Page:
Allison Zelnick: pool to court Continued from page 3 Hathaway also described Zelnick as a “very determined hard worker” who “always cheered everyone on and kept her spirits high for her teammates.” The team struggled under firstyear Pawlikowski, starting the year at 4-10, but finishing strong with 12 wins in their last 18 matches. “I was lucky that I wasn’t the only one getting used to a new coach,” Zelnick said. “I think the team made great strides in just the first year. Even myself, knowing nothing about volleyball, could still see improvements through everyone on our team.” Zelnick’s expectations were exceeded when Pawlikowski called on her during a game against University of Massachusetts
Lowell on Nov. 8, 2013. “I was so excited that I pretty much blacked out,” she said. “I can’t remember much, because I was so nervous that I wasn’t thinking straight.” The Seawolves won that game, improving to 15-14, the only time all season they maintained a winning record. As for swimming, Zelnick hopes to one day get back in the pool. “Once I have a steady life situation, I will probably compete in masters swimming,” she said. “I’d love to rejoin a club USA team and train. I know it will be nearly impossible to get back to where I was, but I would be happy just being a competitive athlete.” A longer version of this story is avaiable online at sbstatesman.com.
Under the microscope: Stony Brook researchers using brain stem cells to repair damage By Ruchi Shah Staff Writer
Every other week Ruchi Shah, a sophomore biology major, will take a look at Stony Brook-related research and science news. When damaged, the brain has the incredible ability to repair itself and restore function. This regeneration of brain cells often happens through special populations of discrete neural stem cells that are found in the mature brain and are activated in response to damage. Dr. Adan Aguirre, Assistant Professor of Pharmacology at Stony Brook University, focuses on the population of adult neural stem cells in the subventricular zone. In particular, he studies the signals and and molecular mechanisms that cause the activation of the stem cells upon brain injury and allow them to migrate from the neural stem cell niche into the areas of damage and ultimately promote the repair. The quiescent endogenous neural stem cells must be activated through activation of the cell cycle and continue their lineage: neural stem cells become activated stem cells, which subsequently become transient amplifying neural progenitor cells, which are the direct precursors for differentiated cells.
Normally, stem cells rarely progress through these steps. According to Aguirre’s research, stem cells in the brain divide rarely during physiologically normal conditions, anywhere from once a year to once every three years. Aguirre’s next goal was to was to analyze how stem cell division and lineage progression occurs during normal conditions and after damage to the white matter of the brain via demyelination. Demyelination is the removal of the protective blanket around neurons, called the myelin sheath and occurs in patients suffering from neurodegenerative diseases like Multiple Sclerosis (MS). In order to test stem cell division and lineage, his lab group used several approaches to identify how the activation of the neural stem occurs upon demyelination. One approach was the use of the marker, BrdU, which is incorporated into the cells and can be visualized by staining methods. Imagine the BrdU like a stain on your hands. If you only wash your hands once during the year, the stain will still be present at the end of the year. However, if you wash your hands every few hours, the stain will disappear in a few months. This same premise is applied to BrdU in the stem cells. This protein is a marker for cell division and every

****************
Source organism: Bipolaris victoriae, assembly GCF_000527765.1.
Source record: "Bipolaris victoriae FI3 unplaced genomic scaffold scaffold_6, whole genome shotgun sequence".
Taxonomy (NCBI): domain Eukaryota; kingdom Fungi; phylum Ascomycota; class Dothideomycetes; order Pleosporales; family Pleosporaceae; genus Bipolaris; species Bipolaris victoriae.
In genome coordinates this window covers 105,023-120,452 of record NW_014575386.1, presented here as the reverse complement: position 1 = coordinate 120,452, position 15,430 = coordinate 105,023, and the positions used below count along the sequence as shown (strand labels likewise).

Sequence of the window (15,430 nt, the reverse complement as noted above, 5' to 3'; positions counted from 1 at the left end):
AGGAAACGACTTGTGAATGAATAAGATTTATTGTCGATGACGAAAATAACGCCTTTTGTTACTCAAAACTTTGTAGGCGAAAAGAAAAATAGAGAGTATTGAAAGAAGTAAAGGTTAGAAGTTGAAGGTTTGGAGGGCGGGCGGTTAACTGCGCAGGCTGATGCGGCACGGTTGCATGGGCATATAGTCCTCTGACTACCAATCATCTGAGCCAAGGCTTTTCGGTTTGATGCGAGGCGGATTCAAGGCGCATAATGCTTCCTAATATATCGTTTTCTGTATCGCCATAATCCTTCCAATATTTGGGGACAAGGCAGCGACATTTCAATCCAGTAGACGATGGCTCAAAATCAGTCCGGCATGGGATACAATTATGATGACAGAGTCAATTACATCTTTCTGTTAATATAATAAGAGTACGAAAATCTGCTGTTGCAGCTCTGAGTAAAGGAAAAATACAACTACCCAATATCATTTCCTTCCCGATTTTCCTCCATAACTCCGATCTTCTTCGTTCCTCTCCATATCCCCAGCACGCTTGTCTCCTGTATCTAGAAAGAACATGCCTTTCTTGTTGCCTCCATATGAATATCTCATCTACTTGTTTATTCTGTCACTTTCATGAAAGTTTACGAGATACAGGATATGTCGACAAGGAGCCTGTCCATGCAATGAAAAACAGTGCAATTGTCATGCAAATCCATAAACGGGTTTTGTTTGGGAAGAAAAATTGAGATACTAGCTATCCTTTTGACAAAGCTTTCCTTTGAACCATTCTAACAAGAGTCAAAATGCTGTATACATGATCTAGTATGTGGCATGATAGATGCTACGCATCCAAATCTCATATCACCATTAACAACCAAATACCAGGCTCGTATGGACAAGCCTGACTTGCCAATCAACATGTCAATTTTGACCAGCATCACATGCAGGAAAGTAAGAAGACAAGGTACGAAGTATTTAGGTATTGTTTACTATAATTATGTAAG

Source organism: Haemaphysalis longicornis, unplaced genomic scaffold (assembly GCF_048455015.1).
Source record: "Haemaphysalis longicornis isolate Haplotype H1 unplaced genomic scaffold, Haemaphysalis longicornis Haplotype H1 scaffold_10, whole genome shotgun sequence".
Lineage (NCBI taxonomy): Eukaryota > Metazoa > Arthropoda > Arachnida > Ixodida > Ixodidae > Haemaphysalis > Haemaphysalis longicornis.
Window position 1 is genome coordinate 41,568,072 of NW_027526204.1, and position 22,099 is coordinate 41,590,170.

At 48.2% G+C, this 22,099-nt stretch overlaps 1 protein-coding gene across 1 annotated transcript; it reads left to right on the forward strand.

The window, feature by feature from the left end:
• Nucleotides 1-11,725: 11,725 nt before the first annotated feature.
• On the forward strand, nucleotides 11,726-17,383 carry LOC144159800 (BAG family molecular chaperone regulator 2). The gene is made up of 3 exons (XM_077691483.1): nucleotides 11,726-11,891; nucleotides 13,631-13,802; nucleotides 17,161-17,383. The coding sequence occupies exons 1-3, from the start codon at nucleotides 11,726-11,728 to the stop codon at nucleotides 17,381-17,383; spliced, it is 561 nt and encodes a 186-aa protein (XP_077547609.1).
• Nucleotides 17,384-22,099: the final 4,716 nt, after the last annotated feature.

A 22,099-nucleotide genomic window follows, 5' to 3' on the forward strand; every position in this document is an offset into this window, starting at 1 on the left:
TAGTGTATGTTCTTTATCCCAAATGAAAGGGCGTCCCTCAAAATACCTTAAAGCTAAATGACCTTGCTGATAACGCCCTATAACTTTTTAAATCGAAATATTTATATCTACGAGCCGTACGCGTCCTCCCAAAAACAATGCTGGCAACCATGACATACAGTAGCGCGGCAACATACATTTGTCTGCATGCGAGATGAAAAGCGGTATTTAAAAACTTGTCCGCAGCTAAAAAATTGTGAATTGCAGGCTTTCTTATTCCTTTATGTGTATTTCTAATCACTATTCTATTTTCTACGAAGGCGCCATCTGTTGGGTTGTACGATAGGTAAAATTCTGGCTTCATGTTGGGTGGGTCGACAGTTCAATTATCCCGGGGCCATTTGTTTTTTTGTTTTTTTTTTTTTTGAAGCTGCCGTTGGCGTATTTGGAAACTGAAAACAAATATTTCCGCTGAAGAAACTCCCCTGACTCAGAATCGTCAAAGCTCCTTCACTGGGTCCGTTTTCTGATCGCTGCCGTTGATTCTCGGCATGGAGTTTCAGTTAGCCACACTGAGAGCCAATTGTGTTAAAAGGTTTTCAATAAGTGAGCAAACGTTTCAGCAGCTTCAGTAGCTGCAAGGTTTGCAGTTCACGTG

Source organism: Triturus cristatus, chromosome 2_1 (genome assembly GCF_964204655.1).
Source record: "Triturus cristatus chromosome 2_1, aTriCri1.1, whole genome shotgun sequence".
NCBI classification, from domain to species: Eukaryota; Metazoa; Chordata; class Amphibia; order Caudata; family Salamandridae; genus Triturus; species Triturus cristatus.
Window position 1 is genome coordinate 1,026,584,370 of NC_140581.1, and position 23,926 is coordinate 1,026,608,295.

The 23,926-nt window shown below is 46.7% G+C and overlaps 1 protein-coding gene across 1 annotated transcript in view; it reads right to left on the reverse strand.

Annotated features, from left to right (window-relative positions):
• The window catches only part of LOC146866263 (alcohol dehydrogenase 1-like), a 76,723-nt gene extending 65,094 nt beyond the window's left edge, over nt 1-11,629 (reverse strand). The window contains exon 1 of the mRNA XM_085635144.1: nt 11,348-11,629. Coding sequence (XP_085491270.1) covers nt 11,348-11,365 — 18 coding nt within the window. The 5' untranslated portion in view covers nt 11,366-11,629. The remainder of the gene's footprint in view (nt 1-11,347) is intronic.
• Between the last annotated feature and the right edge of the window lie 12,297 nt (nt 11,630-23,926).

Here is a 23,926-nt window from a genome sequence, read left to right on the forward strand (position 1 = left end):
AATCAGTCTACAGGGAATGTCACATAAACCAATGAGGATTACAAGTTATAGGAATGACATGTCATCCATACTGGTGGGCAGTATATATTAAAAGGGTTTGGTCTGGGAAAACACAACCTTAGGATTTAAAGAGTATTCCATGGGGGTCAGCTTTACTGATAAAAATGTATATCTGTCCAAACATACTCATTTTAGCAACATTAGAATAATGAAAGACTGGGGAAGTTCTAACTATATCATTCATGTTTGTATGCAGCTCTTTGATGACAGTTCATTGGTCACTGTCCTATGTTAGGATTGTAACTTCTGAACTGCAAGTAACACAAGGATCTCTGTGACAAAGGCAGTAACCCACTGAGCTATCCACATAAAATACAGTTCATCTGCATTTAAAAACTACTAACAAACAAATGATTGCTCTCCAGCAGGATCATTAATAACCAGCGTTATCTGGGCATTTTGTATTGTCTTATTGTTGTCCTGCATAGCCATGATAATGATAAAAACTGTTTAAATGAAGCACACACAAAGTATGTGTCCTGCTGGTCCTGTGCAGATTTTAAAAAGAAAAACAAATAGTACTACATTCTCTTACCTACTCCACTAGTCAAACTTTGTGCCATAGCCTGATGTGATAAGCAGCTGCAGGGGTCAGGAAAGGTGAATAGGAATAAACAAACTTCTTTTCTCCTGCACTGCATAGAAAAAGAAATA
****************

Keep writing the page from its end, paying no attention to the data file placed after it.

time a cell divides, the initial amount of BrdU gets diluted. Therefore stem cells that don't divide, quiescent cells, will have strong signal. However if the stem cells get activated upon injury, the BrdU signal get diluted. When cells in a normal brain were tested after a year, there was a large amount of BrdU still present, meaning that there was slow division of the stem cells. However, when the brain was damaged via demyelination, the stem cells began dividing every 16 hours and the amount of BrdU was very diluted. These results suggest that the damage induced the stem cells to divide and develop into transient amplifying neural progenitor cells that have the ability to migrate into areas of brain damage and promote repair. Aguirre and his lab are currently working to better understand the signals that relay the damage to stem cells, causing them to go through the steps to differentiation more efficiently. The second area of focus of Aguirre’s research is to understand how the transient amplifying stem cells travel from their niche area to the area of damage. In his lab group’s initial studies, by infecting cells of interest with a retrovirus that fluoresces green, they were able to see that the cells began migrating to the area of damage in
about two weeks. The next goal was to understand what signals cause the cells to migrate. Through proteomic analysis, Aguirre found that Epidermal Growth Factor (EGF) signaling is up-regulated when the
protein N-cadherin is highly upregulated as well and its levels go back to normal once the damage is repaired. Furthermore, when Aguirre overexpressed N-cadherin in cells, there were 20-40 percent more cells in the area of brain damage. These
PHOTO CREDIT: MCTCAMPUS